The Securities and Exchange Board of India issued a consultation paper proposing certain amendments to the Securities and Exchange Board of India (Delisting of Equity Shares) Regulations, 2021. Amendments have been proposed to the counter-offer mechanism of the reverse book-building process, manner of calculation of floor price and the determination of the reference date. A fixed-price route for delisting and a framework for delisting of investment holding companies have also been proposed. This note summarizes the proposed changes to the voluntary delisting process.
Despite frequent usage of the phrase “ordinary course of business” in numerous legislations and acquisition agreements, its interpretation remains a matter of debate. This note analyzes the meaning of such phrase in the context of Indian and UK case law and highlights certain relevant factors.
Secondment of employees, as an approach, has become a common practice followed by multinationals to utilize their skilled resources with an ambition of geographical expansion. The tax implications at the time of re-imbursement of salary costs to secondees under a secondment arrangement has been a controversial issue which has led to protracted litigation between the tax authorities and the assessees. The courts have delivered plethora of judgements over the past many years depending upon the facts and circumstances of each case. This note discusses the principles emerged from various judicial precedents.
In her Budget speech earlier this year, India’s Finance Minister had stated that the government would facilitate the establishment of ‘data embassies’ for the benefit of countries looking for digital continuity solutions. Such data embassies may be set up under the auspices of GIFT City in India’s first IFSC, located in Gujarat.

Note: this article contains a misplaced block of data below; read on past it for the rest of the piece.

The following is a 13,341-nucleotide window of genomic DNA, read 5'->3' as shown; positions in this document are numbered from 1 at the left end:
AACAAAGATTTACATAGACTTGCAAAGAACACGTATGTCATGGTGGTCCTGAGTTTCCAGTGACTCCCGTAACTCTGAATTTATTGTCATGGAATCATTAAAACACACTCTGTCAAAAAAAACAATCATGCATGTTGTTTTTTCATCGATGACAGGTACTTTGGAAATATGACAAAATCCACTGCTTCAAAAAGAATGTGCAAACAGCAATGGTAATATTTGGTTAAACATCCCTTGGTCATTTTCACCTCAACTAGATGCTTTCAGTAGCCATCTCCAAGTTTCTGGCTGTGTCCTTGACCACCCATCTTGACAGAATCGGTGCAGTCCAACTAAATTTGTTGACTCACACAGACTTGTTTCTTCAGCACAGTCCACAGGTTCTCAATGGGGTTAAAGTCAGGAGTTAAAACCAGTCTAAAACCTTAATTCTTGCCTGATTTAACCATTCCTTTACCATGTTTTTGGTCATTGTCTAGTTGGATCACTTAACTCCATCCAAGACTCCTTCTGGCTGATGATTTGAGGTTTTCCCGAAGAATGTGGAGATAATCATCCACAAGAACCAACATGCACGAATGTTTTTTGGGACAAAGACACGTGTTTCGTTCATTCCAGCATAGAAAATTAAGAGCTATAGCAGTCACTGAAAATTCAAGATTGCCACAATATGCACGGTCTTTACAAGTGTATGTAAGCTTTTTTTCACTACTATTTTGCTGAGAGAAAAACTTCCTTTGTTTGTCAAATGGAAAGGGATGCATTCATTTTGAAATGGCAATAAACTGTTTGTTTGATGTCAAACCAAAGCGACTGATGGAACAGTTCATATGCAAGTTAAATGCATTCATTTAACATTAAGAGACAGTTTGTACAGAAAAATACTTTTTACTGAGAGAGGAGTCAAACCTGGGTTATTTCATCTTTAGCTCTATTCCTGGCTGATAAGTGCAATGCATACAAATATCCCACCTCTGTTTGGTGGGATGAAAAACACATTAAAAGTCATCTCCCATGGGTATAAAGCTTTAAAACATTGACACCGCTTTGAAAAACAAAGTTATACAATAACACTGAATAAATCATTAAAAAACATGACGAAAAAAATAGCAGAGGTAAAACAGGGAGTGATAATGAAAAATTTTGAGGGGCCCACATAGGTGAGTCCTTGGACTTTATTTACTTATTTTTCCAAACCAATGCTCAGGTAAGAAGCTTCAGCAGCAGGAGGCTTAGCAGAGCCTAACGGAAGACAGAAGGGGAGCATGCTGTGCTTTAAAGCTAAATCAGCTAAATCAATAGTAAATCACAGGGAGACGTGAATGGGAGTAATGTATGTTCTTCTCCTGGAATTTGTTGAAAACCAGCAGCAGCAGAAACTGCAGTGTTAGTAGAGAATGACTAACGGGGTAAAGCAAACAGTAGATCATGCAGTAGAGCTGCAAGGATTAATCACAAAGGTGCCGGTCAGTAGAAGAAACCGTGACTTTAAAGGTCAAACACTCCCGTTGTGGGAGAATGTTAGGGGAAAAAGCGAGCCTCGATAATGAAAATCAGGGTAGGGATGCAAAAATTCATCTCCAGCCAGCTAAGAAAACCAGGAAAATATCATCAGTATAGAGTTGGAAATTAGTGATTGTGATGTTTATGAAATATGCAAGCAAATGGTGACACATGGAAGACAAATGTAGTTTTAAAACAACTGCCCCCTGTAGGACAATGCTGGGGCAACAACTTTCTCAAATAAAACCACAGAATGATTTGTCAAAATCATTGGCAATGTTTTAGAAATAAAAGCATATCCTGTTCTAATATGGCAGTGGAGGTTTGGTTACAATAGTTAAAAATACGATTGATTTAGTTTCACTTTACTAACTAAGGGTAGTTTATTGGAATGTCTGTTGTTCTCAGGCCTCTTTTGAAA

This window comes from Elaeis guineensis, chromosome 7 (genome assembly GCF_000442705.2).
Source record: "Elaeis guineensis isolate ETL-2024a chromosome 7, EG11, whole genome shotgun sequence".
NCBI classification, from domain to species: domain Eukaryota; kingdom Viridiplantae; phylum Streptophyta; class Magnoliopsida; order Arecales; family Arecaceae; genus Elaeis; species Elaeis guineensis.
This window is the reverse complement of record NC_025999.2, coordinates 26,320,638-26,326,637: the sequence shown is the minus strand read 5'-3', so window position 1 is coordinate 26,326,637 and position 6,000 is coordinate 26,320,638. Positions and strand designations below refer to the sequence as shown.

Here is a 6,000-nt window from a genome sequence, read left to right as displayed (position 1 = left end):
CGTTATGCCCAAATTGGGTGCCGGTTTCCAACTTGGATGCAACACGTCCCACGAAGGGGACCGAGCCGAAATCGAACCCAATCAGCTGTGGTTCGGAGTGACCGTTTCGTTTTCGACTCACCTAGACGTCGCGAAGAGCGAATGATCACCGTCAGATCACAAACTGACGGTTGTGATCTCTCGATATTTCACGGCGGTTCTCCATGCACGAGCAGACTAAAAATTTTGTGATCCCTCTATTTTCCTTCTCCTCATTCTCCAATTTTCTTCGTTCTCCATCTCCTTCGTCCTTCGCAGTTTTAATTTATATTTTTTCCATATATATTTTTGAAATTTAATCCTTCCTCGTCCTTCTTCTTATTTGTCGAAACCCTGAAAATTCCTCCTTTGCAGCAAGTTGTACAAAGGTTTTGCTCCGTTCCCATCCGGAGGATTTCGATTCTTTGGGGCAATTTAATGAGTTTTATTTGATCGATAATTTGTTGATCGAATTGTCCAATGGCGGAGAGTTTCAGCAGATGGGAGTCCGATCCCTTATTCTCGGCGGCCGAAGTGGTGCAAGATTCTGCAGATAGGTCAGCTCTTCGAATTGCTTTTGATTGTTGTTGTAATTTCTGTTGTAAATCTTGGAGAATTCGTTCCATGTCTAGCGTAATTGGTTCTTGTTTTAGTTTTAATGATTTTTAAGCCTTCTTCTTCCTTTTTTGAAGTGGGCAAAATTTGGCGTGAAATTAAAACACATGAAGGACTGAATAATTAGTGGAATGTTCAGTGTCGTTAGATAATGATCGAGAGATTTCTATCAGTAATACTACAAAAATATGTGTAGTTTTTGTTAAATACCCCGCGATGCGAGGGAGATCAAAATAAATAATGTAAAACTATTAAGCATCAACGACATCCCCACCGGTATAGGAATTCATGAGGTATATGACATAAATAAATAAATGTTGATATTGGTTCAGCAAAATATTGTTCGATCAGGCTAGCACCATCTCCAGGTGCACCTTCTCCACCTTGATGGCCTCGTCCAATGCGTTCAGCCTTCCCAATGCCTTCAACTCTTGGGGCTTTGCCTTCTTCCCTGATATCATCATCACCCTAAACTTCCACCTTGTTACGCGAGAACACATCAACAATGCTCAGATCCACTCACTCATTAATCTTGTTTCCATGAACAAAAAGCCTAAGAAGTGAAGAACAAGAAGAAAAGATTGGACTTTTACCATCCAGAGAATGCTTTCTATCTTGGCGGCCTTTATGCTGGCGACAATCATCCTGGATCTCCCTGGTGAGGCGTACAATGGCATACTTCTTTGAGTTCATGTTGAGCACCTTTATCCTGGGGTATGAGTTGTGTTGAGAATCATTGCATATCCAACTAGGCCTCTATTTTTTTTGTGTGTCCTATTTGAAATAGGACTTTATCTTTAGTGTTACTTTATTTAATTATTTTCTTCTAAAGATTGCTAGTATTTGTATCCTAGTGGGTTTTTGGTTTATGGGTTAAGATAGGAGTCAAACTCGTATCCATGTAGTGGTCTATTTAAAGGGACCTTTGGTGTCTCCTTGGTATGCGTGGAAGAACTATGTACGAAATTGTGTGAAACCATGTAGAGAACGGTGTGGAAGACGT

Accordingly, in order to allow countries and international companies to set up such embassies, the government may formulate a bespoke policy soon. To that end, it may notify specific norms, such as with respect to: (i) what a data embassy constitutes, (ii) the size and specifications of the data center necessary for such purpose, and (iii) whether data embassies can be virtual.
Further, such a policy will be expected to offer diplomatic immunity with respect to Indian regulations as far as the sovereign and commercial digital data of establishing entities is concerned. While it is likely that the lure of regulatory immunity will promote significant investment in India’s data industry – especially from technology infrastructure providers and cloud storage companies – India’s data embassy policy may allow for the storage of non-personal data only.
On the whole, this initiative appears to be part of a larger plan to build a trusted data storage ecosystem in India. As a novel device under public international law, data embassies have only recently become a viable option, especially among vulnerable states that face multifaceted uncertainties and threats. The idea of storing backups of critical state information in data embassies abroad – especially for the purpose of operating such databases from a secure, off-site center outside a state’s own borders – implies that such information remains available for retrieval in the event of a disaster or other emergency.
On June 14, 2023, the SEBI introduced certain amendments to the SEBI (Listing Obligations and Disclosure Requirements) Regulations, 2015, including in relation to disclosure of agreements entered into by or in relation to listed companies and approval by shareholders for special rights granted to shareholders.
While the amendments aim to create a more robust compliance framework and increase transparency and accountability of listed entities, they are likely to lead to additional compliance burden for listed entities and reduce flexibility to shareholders to enter into inter-se arrangements.